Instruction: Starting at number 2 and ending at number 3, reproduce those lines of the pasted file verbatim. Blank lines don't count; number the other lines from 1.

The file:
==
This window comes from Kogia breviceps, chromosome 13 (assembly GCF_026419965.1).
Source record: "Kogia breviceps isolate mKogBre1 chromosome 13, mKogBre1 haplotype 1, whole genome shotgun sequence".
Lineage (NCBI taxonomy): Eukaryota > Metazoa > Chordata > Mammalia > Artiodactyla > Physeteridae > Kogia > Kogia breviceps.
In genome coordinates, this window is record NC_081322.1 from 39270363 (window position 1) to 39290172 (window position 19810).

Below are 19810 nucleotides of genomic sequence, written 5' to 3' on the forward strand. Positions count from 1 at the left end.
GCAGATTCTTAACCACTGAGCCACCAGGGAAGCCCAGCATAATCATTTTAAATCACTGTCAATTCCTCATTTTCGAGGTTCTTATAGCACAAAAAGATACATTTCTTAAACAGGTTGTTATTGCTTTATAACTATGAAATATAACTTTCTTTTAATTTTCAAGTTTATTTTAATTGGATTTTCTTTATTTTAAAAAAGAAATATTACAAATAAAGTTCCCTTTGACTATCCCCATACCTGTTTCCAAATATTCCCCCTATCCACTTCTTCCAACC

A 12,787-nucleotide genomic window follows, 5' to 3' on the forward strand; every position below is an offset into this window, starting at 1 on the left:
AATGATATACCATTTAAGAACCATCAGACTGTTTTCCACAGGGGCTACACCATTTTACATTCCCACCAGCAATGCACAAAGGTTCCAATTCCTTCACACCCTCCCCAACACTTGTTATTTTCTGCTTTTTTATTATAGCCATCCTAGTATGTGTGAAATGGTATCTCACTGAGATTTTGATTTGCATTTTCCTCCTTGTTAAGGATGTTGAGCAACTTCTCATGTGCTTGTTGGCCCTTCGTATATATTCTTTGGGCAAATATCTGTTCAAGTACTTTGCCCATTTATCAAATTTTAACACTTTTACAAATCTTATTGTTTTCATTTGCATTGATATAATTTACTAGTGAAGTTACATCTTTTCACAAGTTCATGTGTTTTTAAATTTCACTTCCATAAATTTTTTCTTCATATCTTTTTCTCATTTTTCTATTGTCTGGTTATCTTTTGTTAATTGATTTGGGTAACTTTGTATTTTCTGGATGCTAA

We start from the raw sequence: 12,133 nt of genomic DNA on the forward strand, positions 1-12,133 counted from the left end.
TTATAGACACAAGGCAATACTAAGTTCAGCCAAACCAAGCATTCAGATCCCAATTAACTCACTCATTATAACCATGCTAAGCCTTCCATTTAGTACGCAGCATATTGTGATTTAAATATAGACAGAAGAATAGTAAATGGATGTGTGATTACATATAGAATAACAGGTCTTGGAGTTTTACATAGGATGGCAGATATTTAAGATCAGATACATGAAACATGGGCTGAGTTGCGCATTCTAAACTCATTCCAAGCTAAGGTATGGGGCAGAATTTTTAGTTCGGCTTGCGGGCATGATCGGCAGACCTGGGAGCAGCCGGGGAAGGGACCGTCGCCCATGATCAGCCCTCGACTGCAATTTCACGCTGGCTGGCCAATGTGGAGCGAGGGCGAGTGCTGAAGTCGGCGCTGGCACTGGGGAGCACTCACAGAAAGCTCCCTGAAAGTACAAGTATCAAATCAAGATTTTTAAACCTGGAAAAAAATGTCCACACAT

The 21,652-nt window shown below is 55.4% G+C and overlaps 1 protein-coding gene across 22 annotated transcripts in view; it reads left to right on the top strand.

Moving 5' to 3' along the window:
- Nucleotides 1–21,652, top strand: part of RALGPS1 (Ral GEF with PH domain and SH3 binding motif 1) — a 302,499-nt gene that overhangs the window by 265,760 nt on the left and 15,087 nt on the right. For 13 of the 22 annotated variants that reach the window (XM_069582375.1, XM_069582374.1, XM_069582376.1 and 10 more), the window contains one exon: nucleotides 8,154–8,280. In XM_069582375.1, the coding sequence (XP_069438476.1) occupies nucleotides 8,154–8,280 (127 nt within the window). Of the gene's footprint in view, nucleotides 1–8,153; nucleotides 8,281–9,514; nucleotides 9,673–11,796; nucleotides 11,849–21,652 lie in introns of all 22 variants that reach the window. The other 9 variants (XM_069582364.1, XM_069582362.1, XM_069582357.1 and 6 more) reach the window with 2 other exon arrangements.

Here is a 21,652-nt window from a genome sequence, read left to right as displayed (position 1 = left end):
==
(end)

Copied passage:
Source record: "Kogia breviceps isolate mKogBre1 chromosome 13, mKogBre1 haplotype 1, whole genome shotgun sequence".
Lineage (NCBI taxonomy): Eukaryota > Metazoa > Chordata > Mammalia > Artiodactyla > Physeteridae > Kogia > Kogia breviceps.